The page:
Spanish and Mexican land laws in early Texas



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The basis of land distribution and settlement patterns in Texas rested ultimately on the Spanish legal and institutional system which evolved on the Iberian peninsula. Spain's twelve legal codes attested to the triumph of the Roman civil law over Germanic tribal law, the rise of royal versus feudal power, the vitality of municipalities whose charters enjoyed priority in the Spanish courts, and a rural land system of mixed alodial and feudal tenures. The great landowners formed the hierarchy of Spanish society, and certain restrictions developed for use and alienation of royal, ecclesiastical, and feudal lands. This system eventually transformed New Spain into a colony of royal, municipal, ecclesiastical, and aristocratic landholdings. Though cognizant of Indian rights, the Spaniards gradually usurped their lands and destroyed their society. Three institutions, the encomienda, repartimiento, and corregimiento, abetted this usurpation and influenced the emergence of the hacienda as the typical Spanish colonial rural estate. Founded on mining and ranching, the hacienda dominated the economy of North Mexico. In Texas, however, the mission, presidio, and municipality appeared first. Only slowly did haciendas emerge in the Rio Grande Valley where ranching flourished and royal mercedes were generous. Settlements developed independently in four areas of modem Texas during the Spanish dominion from 1680 to 1821. By 1821, however, central and eastern Texas were practically decimated from the wars for independence and Indian attacks. The Republic of Mexico and State of Coahuila y Texas soon repopulated the area through empresario contracts to Anglo-Americans. While the Anglos easily adapted to generous land laws, they had difficulty adjusting to Mexico's unstable, distant, and eventually dictatorial government. Yet by the time the Texans won their independence in 1836, Spanish and Mexican authorities had already alienated over twenty-six million acres of Texas land. The background of Hispanic land practices thus formed an integral part of the history of Texas under Spain and Mexico.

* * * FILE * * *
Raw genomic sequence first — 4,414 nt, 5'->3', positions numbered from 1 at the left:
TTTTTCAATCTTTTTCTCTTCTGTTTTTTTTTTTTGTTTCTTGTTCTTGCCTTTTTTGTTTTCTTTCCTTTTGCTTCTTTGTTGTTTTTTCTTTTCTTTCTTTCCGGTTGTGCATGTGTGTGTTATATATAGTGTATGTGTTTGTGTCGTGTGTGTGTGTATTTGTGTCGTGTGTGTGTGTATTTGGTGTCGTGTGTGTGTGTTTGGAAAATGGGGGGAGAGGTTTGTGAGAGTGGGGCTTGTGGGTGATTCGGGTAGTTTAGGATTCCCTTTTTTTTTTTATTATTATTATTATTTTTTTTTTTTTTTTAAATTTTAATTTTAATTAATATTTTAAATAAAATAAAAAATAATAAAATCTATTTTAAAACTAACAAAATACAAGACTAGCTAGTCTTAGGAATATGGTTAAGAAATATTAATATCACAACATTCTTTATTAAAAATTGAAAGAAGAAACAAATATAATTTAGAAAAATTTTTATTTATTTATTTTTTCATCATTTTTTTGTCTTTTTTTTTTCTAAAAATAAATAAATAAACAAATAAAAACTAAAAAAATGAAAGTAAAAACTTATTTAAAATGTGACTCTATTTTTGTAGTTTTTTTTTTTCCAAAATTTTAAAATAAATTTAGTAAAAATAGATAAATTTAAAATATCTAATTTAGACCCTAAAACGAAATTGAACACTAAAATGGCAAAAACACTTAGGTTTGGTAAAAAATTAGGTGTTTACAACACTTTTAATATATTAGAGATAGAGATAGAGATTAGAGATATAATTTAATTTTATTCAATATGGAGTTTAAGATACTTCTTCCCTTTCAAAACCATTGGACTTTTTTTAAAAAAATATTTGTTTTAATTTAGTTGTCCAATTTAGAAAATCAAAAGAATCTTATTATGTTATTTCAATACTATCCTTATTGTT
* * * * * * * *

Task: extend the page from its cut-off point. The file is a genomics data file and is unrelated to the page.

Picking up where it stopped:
History, Texas, Colonization, Sixteenth century, Seventeenth century, Eighteenth century, Nineteenth century